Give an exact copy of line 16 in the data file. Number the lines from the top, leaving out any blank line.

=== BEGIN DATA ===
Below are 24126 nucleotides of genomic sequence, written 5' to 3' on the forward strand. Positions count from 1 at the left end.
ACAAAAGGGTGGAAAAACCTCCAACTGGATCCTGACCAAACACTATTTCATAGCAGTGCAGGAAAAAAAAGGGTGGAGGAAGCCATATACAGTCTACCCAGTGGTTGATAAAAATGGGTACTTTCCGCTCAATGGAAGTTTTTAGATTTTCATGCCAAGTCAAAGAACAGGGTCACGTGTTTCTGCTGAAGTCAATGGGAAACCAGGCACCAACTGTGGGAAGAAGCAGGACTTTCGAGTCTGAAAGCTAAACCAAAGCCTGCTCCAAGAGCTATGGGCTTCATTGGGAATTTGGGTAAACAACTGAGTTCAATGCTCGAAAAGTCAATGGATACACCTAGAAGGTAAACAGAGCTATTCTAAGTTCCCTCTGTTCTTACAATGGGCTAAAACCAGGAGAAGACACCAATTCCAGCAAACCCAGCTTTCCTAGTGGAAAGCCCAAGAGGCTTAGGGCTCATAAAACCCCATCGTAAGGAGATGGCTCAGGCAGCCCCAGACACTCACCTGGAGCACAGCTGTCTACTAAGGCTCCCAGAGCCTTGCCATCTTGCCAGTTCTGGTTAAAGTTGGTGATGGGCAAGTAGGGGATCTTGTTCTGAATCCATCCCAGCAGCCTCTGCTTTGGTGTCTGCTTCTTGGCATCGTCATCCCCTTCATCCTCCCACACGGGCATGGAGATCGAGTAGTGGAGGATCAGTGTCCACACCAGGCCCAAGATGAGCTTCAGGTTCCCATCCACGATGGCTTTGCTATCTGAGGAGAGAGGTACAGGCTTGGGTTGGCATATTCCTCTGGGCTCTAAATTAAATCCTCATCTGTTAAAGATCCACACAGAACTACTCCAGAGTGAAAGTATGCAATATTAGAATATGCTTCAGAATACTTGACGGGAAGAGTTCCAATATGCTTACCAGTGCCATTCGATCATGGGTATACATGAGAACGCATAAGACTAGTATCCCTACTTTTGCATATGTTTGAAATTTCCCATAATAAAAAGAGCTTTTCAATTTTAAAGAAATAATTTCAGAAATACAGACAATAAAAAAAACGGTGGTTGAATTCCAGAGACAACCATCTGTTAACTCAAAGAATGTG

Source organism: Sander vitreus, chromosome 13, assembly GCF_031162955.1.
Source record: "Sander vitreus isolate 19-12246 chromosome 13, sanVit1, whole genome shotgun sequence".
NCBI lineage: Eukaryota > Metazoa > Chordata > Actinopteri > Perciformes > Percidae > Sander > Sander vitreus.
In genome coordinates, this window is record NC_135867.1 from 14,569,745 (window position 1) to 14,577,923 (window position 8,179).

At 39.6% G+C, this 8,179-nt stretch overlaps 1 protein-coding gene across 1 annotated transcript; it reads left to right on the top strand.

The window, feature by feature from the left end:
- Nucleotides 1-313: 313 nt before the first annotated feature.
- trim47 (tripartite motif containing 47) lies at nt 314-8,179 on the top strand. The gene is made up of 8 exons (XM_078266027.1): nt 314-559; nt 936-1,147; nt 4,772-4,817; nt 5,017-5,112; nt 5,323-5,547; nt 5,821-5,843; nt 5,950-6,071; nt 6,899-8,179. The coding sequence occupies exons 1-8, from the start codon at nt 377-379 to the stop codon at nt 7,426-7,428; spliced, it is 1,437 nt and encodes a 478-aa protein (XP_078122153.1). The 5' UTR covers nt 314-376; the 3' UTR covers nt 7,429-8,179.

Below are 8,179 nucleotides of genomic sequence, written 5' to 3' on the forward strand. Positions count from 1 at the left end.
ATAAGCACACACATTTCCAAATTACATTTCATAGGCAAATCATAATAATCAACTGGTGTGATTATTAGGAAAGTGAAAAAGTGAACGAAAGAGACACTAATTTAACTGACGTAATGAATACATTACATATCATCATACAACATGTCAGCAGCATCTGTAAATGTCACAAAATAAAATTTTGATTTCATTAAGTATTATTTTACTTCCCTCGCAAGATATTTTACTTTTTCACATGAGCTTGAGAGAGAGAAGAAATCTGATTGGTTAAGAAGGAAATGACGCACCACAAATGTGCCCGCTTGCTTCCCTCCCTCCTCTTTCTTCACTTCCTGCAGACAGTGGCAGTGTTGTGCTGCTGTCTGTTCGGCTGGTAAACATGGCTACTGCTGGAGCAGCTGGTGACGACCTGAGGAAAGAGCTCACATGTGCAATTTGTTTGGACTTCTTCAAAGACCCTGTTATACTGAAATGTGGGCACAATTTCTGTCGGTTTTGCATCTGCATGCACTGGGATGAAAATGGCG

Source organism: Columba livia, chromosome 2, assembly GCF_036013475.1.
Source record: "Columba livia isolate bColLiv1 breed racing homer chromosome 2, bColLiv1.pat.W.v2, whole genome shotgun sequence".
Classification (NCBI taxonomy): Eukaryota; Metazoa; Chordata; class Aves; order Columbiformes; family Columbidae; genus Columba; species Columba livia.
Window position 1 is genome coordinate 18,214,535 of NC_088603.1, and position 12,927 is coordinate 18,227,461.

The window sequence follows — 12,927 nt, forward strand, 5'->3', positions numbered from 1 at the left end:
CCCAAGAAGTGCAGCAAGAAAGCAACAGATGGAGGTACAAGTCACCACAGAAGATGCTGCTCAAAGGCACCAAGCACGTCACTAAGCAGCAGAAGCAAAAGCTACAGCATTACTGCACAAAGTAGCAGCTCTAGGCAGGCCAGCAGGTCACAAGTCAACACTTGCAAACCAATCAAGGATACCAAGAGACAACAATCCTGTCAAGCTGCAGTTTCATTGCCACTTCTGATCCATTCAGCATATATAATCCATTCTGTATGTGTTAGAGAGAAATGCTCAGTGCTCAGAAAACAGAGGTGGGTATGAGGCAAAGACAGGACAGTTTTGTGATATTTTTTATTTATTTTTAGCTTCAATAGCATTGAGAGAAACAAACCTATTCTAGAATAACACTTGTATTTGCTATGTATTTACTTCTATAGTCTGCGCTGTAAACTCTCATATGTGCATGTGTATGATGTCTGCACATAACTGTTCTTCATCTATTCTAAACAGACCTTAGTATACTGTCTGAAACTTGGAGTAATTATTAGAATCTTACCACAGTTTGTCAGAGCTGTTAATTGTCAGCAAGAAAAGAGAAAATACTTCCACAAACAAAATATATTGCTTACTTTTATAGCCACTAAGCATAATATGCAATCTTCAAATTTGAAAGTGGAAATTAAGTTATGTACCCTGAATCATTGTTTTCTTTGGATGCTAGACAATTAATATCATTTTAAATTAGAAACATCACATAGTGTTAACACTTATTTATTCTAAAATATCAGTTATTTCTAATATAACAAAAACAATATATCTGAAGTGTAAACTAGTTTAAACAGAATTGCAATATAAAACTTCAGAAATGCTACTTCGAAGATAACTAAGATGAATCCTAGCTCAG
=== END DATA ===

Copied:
Window position 1 is genome coordinate 18,214,535 of NC_088603.1, and position 12,927 is coordinate 18,227,461.